What Pete Carroll knew for sure Friday morning, while his star quarterback was in Los Angeles seeing a specialist about the damage to the middle finger of his throwing hand, was that he was pissed off. And not at Russell Wilson.
“We have to clean stuff up across the board so the same issues don’t show up,” the Seahawks coach said on his ESPN 710 radio Friday following the grim 26-17 home loss to the Los Angeles Rams. “When we’re really not doing well, is when you see the same problem continue to show. That’s something that pisses me off.”
Carroll privately can be as profane as the next person, but he’s careful publicly. A simple courtesy he has long practiced. So it’s a small marker of the football crisis in which the Seahawks find themselves that his guard is down.
Certainly his team is at a low point unseen since the Legion of Boom days, which have now faded into a dot in the rear-view mirror. Not only is his specialty, defense, giving up a league-worst 450.8 yards a game (the Buffalo Bills are No. 1 at 216.8), his best player may have an injury that could end his streak of consecutive games started at 149 when the the Seahawks travel to Pittsburgh Nov. 17.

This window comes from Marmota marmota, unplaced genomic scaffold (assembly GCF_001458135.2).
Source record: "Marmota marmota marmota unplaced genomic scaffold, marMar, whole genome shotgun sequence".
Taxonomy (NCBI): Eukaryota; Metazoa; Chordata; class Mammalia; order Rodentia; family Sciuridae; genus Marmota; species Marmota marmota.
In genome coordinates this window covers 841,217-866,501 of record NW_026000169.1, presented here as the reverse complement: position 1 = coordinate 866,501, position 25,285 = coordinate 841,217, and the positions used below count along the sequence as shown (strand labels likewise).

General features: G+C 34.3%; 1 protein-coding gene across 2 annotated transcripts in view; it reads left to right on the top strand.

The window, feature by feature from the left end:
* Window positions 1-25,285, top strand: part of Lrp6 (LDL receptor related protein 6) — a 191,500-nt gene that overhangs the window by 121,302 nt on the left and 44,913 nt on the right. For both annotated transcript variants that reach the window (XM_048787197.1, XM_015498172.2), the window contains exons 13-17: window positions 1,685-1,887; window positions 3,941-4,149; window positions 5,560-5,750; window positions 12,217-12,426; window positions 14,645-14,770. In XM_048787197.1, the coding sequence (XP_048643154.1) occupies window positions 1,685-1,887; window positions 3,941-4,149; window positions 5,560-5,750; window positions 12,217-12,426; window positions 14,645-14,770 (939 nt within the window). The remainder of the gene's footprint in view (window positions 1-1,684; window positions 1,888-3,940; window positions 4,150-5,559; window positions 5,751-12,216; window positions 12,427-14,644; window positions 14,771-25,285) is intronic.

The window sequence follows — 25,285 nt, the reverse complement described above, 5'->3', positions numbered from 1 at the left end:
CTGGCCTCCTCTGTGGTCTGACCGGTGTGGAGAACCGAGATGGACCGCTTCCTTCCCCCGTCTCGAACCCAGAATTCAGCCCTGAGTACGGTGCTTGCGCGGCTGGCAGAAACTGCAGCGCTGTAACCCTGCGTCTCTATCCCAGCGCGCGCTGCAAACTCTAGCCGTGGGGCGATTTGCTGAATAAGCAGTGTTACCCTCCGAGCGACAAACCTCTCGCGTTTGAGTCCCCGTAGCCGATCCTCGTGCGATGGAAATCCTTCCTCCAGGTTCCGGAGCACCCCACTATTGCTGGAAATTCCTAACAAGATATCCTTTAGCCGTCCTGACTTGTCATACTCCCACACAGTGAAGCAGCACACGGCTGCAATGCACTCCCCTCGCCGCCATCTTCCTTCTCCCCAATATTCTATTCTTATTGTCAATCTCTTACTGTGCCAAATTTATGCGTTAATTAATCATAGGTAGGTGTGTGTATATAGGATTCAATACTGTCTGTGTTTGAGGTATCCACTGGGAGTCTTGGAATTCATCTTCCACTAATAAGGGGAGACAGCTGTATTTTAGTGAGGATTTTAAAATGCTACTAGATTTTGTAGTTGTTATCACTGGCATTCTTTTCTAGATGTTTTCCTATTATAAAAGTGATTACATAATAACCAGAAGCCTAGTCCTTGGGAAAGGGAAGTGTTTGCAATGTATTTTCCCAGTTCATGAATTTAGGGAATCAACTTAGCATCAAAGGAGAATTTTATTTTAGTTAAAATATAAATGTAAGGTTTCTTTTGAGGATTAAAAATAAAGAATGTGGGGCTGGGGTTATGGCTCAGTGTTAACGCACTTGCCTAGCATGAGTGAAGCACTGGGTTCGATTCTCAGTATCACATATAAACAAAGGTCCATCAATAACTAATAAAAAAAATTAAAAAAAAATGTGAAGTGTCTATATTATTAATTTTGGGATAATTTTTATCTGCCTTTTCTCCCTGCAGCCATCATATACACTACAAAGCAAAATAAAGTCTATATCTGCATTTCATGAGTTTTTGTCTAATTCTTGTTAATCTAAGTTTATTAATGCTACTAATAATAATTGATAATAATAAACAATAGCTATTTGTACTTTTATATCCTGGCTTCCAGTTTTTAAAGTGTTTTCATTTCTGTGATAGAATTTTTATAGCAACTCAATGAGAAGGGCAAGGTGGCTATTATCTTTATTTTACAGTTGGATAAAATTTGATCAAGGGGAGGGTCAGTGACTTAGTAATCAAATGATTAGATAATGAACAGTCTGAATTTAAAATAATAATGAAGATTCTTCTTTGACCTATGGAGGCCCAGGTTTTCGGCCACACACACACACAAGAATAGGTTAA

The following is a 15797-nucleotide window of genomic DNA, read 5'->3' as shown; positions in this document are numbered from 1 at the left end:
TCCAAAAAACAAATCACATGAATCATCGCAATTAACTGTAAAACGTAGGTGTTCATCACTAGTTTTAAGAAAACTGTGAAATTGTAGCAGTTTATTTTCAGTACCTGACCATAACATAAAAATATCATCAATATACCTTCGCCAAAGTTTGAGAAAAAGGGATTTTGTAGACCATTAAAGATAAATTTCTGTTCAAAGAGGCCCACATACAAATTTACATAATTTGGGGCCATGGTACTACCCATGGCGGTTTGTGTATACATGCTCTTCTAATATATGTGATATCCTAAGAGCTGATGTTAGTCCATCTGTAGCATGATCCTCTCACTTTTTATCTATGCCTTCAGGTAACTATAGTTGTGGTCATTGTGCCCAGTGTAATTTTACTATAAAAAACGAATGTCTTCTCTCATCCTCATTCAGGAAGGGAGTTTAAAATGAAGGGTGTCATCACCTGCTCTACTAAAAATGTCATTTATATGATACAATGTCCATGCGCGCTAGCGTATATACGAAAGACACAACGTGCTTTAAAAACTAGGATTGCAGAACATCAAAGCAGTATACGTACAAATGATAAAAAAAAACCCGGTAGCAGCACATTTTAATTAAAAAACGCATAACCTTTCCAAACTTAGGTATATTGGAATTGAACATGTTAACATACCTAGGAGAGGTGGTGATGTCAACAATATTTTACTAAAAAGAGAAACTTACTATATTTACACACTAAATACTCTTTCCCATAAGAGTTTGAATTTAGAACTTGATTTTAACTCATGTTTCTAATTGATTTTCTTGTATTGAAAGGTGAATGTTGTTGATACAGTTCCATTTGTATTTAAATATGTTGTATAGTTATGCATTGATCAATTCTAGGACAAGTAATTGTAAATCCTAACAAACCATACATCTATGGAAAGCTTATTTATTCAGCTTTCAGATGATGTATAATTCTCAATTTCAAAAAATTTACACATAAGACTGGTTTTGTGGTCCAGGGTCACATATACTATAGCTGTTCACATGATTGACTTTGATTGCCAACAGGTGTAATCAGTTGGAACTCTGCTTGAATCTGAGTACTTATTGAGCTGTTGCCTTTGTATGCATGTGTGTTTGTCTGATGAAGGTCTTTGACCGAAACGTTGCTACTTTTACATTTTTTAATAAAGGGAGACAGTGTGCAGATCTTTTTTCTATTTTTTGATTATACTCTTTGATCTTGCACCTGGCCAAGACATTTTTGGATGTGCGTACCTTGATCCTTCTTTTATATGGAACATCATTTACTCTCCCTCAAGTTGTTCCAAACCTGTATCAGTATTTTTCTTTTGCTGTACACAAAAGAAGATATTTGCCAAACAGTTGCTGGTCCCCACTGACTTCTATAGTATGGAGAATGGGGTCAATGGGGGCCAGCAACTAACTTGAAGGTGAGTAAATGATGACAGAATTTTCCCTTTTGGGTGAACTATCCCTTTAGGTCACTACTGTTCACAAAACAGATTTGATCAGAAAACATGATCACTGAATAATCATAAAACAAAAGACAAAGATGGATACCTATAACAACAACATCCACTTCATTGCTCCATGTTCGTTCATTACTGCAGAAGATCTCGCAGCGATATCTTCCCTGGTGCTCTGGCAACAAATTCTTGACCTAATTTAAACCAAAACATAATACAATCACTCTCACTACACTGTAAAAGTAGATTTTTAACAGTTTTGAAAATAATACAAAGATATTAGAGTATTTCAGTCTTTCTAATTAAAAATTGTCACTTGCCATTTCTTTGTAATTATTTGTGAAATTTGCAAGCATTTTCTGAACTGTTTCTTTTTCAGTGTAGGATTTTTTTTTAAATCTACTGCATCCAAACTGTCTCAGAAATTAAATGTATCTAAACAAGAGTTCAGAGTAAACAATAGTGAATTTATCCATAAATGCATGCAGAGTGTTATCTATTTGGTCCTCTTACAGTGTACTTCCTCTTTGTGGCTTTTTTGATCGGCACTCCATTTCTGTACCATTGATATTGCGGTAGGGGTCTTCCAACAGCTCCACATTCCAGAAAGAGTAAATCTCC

“Russell’s never missed a football game in his life,” he said, “little league all the way through high school, in college, in the NFL for 10 years. He’s not missed a game. So this is a crushing development for him to have to deal with. He’s never been there. But he’s attacking it all, full on. If he could have thrown the ball last night, he would have. The (index and middle fingers) are where the control comes from, and also the zip.
“I don’t think Russell slept a minute last night in his efforts to try and get all the information he could get so that we can get things underway. He’ll maximize the opportunity to get back as soon as possible because that’s just what he’s always done.”
The league’s house organ, NFL Network, reported Friday morning that X-rays after the game Thursday showed no fractures after his hand was struck by the arm of Rams nemesis Aaron Donald as Wilson released a pass that was incomplete. But the absence of a break does not preclude surgery, which could mean an absence of several weeks.
The aggravating factor is that the injury was perpetrated by Donald and the Rams, against whom Carroll and the coaches have plotted since LA ousted them from the 2020 playoffs. A month after the 30-20 loss, Wilson for the first time in his pro career went public in interviews with grievances, including a persistent lack of pass protection that has him among the most sacked QBs in NFL history.
The play in which he was hurt was not a sack — he had two Thursday in three quarters — but was typical of the pressure the Rams bring that has helped allow them to own the Seahawks recently. Including the playoff game, the Rams (4-1) have won 10 of the past 14 between the clubs.
The off-season poaching of Rams assistant coach Shane Waldron by Carroll didn’t seem to have much impact Thursday. The Seahawks offense did manage 354 yards, but 164 came after backup Geno Smith took over in the fourth quarter. Operating without starting TE Gerald Everett (covid protocols) and starting RB Chris Carson (neck), the Seahawks went up-tempo with Smith and foiled the Rams defense for 10 points.